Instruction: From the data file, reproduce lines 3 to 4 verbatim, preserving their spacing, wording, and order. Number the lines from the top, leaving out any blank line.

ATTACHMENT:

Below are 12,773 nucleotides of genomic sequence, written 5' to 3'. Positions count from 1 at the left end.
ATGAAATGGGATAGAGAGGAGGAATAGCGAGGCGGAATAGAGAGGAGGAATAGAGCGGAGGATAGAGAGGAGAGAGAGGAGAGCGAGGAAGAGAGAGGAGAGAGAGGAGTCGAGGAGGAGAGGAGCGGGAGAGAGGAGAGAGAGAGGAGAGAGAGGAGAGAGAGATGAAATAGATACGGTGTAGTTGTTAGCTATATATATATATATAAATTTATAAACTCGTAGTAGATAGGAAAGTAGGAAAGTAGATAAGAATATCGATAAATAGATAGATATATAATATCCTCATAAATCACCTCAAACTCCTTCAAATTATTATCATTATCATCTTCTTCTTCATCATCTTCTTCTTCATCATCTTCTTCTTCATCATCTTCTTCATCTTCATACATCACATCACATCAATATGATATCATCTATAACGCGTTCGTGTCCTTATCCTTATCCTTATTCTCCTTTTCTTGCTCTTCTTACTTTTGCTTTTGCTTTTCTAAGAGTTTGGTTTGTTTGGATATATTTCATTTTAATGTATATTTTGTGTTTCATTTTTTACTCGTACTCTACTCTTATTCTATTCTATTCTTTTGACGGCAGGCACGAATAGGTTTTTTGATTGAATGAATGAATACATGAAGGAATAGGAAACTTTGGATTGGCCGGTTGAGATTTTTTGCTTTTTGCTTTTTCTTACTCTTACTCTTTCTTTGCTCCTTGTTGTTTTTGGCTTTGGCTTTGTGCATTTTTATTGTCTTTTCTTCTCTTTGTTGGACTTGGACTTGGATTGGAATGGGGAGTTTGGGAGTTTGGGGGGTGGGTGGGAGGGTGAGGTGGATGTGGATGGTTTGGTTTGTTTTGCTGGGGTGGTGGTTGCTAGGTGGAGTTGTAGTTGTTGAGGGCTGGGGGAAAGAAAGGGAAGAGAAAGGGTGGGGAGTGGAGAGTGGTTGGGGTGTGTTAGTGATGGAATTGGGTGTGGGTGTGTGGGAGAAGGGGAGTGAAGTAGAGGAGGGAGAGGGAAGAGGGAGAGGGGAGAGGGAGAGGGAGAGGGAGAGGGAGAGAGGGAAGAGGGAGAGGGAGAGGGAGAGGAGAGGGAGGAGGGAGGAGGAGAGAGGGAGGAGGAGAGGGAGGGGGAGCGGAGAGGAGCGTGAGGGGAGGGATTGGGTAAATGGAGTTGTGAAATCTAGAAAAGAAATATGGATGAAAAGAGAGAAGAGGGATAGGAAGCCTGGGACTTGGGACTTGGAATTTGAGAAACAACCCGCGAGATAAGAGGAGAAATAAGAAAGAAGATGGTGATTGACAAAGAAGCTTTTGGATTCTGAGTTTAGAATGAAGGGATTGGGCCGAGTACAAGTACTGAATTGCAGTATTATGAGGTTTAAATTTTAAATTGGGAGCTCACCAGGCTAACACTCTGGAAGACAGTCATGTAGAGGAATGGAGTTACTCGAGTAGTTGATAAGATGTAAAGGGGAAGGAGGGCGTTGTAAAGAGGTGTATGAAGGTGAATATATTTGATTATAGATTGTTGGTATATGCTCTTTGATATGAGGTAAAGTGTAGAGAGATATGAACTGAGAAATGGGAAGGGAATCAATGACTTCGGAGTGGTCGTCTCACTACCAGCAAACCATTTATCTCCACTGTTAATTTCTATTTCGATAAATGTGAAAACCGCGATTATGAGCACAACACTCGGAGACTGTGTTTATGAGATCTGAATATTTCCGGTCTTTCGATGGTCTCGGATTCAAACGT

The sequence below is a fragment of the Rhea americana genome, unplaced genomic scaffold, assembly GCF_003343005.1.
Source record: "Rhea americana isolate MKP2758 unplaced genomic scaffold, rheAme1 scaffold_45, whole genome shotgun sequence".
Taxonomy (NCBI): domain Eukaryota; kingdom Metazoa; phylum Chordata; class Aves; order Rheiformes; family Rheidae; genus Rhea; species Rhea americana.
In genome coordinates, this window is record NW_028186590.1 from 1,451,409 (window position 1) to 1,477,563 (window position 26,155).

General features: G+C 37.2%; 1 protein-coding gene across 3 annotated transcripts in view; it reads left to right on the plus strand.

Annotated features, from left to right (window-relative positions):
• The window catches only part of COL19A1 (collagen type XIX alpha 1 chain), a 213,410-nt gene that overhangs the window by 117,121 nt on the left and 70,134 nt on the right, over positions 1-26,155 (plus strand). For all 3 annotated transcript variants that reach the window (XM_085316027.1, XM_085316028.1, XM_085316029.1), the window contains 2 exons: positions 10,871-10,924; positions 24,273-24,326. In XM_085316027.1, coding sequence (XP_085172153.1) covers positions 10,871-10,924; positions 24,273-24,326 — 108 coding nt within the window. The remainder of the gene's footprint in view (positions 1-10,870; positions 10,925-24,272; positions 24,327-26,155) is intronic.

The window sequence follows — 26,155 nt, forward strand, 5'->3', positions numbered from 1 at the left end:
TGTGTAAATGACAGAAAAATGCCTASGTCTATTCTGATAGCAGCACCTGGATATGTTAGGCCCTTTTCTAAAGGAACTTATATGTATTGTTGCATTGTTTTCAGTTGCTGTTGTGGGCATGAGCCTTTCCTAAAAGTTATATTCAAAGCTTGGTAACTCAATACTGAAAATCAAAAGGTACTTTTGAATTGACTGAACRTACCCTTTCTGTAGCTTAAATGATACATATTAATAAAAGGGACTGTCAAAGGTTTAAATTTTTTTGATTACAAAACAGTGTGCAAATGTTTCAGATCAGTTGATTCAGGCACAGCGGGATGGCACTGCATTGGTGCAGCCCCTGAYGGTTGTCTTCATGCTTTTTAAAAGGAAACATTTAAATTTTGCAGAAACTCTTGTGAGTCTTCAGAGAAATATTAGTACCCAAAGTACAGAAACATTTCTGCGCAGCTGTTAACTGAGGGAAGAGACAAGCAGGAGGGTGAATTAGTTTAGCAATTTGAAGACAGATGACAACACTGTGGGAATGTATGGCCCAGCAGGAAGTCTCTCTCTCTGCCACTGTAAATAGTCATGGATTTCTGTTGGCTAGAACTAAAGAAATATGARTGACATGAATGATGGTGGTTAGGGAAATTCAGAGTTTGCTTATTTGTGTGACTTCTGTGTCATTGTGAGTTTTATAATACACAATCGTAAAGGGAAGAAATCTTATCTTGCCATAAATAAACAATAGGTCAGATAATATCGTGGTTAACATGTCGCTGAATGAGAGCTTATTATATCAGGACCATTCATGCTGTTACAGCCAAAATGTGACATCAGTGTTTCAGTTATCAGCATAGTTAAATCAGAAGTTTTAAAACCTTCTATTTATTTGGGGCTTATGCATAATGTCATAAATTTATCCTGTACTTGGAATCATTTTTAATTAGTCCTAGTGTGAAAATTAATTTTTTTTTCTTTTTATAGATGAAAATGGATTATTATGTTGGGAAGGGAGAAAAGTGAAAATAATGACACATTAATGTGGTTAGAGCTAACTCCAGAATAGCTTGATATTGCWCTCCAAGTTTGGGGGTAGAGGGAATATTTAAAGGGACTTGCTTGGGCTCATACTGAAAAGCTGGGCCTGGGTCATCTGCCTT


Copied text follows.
The sequence below is a fragment of the Rhea americana genome, unplaced genomic scaffold, assembly GCF_003343005.1.
Source record: "Rhea americana isolate MKP2758 unplaced genomic scaffold, rheAme1 scaffold_45, whole genome shotgun sequence".